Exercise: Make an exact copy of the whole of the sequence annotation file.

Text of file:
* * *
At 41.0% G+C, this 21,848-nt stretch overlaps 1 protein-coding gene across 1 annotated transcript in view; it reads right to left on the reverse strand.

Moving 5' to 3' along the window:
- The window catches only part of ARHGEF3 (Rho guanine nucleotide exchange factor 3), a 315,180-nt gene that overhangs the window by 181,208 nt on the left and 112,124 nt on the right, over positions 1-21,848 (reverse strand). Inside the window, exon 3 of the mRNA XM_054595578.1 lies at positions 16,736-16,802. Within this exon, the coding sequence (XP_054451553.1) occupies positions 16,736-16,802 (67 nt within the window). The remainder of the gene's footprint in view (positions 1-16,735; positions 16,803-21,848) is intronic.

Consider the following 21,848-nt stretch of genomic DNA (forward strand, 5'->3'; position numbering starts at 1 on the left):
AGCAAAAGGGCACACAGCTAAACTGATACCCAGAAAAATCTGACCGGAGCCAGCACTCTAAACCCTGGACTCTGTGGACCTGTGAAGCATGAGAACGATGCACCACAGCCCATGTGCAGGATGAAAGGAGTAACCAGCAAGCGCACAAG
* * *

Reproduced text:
At 41.0% G+C, this 21,848-nt stretch overlaps 1 protein-coding gene across 1 annotated transcript in view; it reads right to left on the reverse strand.

Moving 5' to 3' along the window:
- The window catches only part of ARHGEF3 (Rho guanine nucleotide exchange factor 3), a 315,180-nt gene that overhangs the window by 181,208 nt on the left and 112,124 nt on the right, over positions 1-21,848 (reverse strand). Inside the window, exon 3 of the mRNA XM_054595578.1 lies at positions 16,736-16,802. Within this exon, the coding sequence (XP_054451553.1) occupies positions 16,736-16,802 (67 nt within the window). The remainder of the gene's footprint in view (positions 1-16,735; positions 16,803-21,848) is intronic.

Consider the following 21,848-nt stretch of genomic DNA (forward strand, 5'->3'; position numbering starts at 1 on the left):
AGCAAAAGGGCACACAGCTAAACTGATACCCAGAAAAATCTGACCGGAGCCAGCACTCTAAACCCTGGACTCTGTGGACCTGTGAAGCATGAGAACGATGCACCACAGCCCATGTGCAGGATGAAAGGAGTAACCAGCAAGCGCACAAG